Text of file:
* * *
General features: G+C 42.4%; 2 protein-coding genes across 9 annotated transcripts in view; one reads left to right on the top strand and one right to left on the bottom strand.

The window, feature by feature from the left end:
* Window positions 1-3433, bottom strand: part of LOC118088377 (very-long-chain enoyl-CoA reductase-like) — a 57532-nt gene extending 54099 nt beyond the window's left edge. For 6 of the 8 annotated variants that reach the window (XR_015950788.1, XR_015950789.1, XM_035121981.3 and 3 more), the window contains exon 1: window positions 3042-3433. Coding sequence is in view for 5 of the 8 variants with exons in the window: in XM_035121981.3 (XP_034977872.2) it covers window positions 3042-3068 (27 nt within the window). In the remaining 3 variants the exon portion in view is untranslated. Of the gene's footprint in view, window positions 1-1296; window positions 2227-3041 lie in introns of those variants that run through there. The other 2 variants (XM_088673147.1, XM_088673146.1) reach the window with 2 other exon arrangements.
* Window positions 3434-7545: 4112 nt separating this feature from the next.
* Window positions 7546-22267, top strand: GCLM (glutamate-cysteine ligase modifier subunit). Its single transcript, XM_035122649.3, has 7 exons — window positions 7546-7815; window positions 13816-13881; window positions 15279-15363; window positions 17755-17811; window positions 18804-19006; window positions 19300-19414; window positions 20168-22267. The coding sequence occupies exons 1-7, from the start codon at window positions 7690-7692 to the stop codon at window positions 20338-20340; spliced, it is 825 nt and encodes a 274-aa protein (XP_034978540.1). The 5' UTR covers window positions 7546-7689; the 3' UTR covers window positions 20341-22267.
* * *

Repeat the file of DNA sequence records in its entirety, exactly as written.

General features: G+C 42.4%; 2 protein-coding genes across 9 annotated transcripts in view; one reads left to right on the top strand and one right to left on the bottom strand.

The window, feature by feature from the left end:
* Window positions 1-3433, bottom strand: part of LOC118088377 (very-long-chain enoyl-CoA reductase-like) — a 57532-nt gene extending 54099 nt beyond the window's left edge. For 6 of the 8 annotated variants that reach the window (XR_015950788.1, XR_015950789.1, XM_035121981.3 and 3 more), the window contains exon 1: window positions 3042-3433. Coding sequence is in view for 5 of the 8 variants with exons in the window: in XM_035121981.3 (XP_034977872.2) it covers window positions 3042-3068 (27 nt within the window). In the remaining 3 variants the exon portion in view is untranslated. Of the gene's footprint in view, window positions 1-1296; window positions 2227-3041 lie in introns of those variants that run through there. The other 2 variants (XM_088673147.1, XM_088673146.1) reach the window with 2 other exon arrangements.
* Window positions 3434-7545: 4112 nt separating this feature from the next.
* Window positions 7546-22267, top strand: GCLM (glutamate-cysteine ligase modifier subunit). Its single transcript, XM_035122649.3, has 7 exons — window positions 7546-7815; window positions 13816-13881; window positions 15279-15363; window positions 17755-17811; window positions 18804-19006; window positions 19300-19414; window positions 20168-22267. The coding sequence occupies exons 1-7, from the start codon at window positions 7690-7692 to the stop codon at window positions 20338-20340; spliced, it is 825 nt and encodes a 274-aa protein (XP_034978540.1). The 5' UTR covers window positions 7546-7689; the 3' UTR covers window positions 20341-22267.